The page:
Wells Fargo Advisors to Wells Finet

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GordonGecko's picture
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Joined: 2007-06-06

Would love to hear from someone who has done this recently...being in PCG ...Finet is never expained , etc. They obviously don't want PCG brokers going to Finet but they accept it versus one leaving the firm completely.

I'm tired of the haircuts in comp, the lack of support, etc. To this point I have not brought the idea of going Finet to my manager but feel it is the best way to go? Before I let it be known I was hopeful for some current info here. Apparently profit formula is not available anymore.

I realize going Finet you are responsible for all costs but you have Wells behind you. My 2011 production was 1.5 million. I feel like I'm losing money in PCG ($500,000) yearly or more in real money!

I've heard to go Finet Wells forces you to go to a two day workshop at the home office and basically try to scare you to death with all the expenses and talk you out of it.

With north of 75% of my production coming from reoccurring revenue I'm trying to understand why I should not do it.

I've heard you keep your retention money it is just repapered. Clients keep their account numbers and no one calls your clients during the transition cause you are still with Wells. Unlike if I left to go to another firm.

Thanks in advance...

Northfield's picture
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Joined: 2007-04-10

I cant speak to the PCG to Finet transition. But I can give you a little general Finet operational perspective. I opened my practice thru Finet in 2008, coming from a competing wirehouse.First, you'll have some transitional client loss although most of it will be clients you dont really want.If you assume 90% retention your production Finet production might be about $1,300,000 or so.All in, fixed and variable costs, Finet keeps about 25%. So you would be paid about $975,000 per year from Finet.From that you pay your local expenses. Rent, employee salary, benefits, health coverage, utilities, etc. I'm guessing to replicate the coverage you have now would cost you about $200,000 per year in local expenses.So your pre-tax is about $775,000. This may or may not be appreciably higher than your current pre-tax..The real financial incentive of independence is the leverage. Your local costs would stay roughly the same even if you increased your production back to $1.5 or $2 million.There are a few important non-financial issues to consider as well:How self-confident are you and are you OK with not having the direct backing of Wells? Some folks really prefer having the employer cloak over them and feel too exposed as an owner.How dependent are you on your fellow employees for social interaction? Many advisors are social/herd creatures and need the interaction of an office. As an independent, there are no other brokers dropping in or having lunch with you everyother day. It's a more solitary environment.Whats your exit plan? Are you interested in creating a practice that has value, or more interested in a dependable income stream. Again, many people would just prefer the dependable income stream over the wealth building ability of being an owner and they would, therefore, be better off staying an employee.PM me if you have any other specific Finet questions.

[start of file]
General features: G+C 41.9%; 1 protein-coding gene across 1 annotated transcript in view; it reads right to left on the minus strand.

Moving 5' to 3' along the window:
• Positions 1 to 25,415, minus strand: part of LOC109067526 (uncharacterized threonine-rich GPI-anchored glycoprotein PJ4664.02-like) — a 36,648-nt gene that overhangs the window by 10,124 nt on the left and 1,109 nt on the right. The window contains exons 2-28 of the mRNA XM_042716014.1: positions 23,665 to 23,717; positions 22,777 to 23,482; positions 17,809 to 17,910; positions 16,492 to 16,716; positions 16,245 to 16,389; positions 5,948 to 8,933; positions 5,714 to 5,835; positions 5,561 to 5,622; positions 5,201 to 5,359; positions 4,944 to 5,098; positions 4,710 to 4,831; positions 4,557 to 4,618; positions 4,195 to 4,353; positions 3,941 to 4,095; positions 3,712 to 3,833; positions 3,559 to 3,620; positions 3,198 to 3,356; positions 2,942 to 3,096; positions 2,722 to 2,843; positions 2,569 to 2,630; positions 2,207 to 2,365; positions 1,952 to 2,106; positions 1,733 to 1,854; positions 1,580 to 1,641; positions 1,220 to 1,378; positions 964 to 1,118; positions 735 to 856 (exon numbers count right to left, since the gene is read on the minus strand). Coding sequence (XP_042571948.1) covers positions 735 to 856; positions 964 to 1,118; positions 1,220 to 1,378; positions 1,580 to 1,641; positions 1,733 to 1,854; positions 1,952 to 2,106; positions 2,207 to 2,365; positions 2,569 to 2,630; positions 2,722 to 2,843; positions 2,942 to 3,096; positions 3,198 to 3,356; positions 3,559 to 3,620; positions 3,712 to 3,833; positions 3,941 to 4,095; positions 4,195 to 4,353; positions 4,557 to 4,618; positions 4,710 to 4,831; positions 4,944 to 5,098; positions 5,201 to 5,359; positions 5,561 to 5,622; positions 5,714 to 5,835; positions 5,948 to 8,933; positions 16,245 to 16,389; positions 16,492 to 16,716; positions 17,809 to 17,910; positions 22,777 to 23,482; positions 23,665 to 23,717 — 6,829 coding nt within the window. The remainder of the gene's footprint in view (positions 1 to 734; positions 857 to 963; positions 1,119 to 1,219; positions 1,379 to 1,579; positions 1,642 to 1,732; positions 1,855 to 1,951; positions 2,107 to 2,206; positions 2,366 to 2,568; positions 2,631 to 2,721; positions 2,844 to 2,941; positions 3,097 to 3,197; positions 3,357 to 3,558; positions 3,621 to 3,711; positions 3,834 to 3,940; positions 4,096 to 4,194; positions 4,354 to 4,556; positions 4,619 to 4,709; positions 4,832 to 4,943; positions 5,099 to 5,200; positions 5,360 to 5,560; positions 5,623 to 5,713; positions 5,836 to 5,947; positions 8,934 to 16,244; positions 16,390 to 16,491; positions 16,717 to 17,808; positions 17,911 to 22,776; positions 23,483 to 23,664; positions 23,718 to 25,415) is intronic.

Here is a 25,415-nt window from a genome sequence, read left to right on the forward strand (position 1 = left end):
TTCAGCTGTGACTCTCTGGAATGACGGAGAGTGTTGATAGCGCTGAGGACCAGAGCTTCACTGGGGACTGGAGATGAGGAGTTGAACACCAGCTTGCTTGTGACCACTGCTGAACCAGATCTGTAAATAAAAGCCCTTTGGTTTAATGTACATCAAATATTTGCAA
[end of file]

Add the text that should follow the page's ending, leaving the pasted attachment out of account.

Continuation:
ShredderSr's picture
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Joined: 2010-07-23

You won't regret the move, it has no downside.Do your due diligence before you even mention it to your manager. If your production represents a big % of the branch revenue, they can block you from moving.AT $1.5MM you will make MUCH MORE $$ in the FiNet channel. At those levels your net before local expenses should be well over 80%. Depending on how you run your practice, how many FA's, staff, location, rent, etc, you will probably net out over 60% after ALL expenses.You have several steps involved: 1. Notify your manager and then get Regional approval. 2. Complete a proforma that will break down your business and give you an idea of net pay (not very accurate). 3. Attend the 2 day DD meeting at HQ. They won't try to scare you away, only your BOM and complex mgr will 4. Tell them you want to change channels. 5. Move 3-4 months later.You get to keep retention and forefront money and your loan paperwork is repapered as an 8 yr note. Very simple 1 page paper for clients to sign and the process requires no additional paperwork or repapering of client account.PM me if you want to discuss further.